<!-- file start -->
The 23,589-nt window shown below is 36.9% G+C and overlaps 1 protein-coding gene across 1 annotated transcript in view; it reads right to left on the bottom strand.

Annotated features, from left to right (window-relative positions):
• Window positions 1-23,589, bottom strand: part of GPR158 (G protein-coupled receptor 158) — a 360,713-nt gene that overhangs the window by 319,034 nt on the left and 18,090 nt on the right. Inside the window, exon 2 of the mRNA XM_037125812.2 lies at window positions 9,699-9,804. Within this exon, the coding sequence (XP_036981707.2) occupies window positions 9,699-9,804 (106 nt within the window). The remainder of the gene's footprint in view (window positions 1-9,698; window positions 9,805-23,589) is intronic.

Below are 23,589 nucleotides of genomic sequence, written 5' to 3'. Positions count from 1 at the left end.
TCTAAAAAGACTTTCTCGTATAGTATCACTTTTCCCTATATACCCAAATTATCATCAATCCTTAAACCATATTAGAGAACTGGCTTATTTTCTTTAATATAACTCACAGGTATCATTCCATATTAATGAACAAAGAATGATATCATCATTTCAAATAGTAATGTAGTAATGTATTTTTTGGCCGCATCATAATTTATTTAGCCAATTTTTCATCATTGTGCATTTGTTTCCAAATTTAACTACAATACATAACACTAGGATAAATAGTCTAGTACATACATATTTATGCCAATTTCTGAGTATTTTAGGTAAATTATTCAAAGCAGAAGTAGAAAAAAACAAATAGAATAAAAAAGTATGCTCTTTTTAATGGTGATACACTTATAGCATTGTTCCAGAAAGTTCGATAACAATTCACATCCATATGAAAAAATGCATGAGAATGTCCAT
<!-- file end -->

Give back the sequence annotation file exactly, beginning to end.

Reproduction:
The 23,589-nt window shown below is 36.9% G+C and overlaps 1 protein-coding gene across 1 annotated transcript in view; it reads right to left on the bottom strand.

Annotated features, from left to right (window-relative positions):
• Window positions 1-23,589, bottom strand: part of GPR158 (G protein-coupled receptor 158) — a 360,713-nt gene that overhangs the window by 319,034 nt on the left and 18,090 nt on the right. Inside the window, exon 2 of the mRNA XM_037125812.2 lies at window positions 9,699-9,804. Within this exon, the coding sequence (XP_036981707.2) occupies window positions 9,699-9,804 (106 nt within the window). The remainder of the gene's footprint in view (window positions 1-9,698; window positions 9,805-23,589) is intronic.

Below are 23,589 nucleotides of genomic sequence, written 5' to 3'. Positions count from 1 at the left end.
TCTAAAAAGACTTTCTCGTATAGTATCACTTTTCCCTATATACCCAAATTATCATCAATCCTTAAACCATATTAGAGAACTGGCTTATTTTCTTTAATATAACTCACAGGTATCATTCCATATTAATGAACAAAGAATGATATCATCATTTCAAATAGTAATGTAGTAATGTATTTTTTGGCCGCATCATAATTTATTTAGCCAATTTTTCATCATTGTGCATTTGTTTCCAAATTTAACTACAATACATAACACTAGGATAAATAGTCTAGTACATACATATTTATGCCAATTTCTGAGTATTTTAGGTAAATTATTCAAAGCAGAAGTAGAAAAAAACAAATAGAATAAAAAAGTATGCTCTTTTTAATGGTGATACACTTATAGCATTGTTCCAGAAAGTTCGATAACAATTCACATCCATATGAAAAAATGCATGAGAATGTCCAT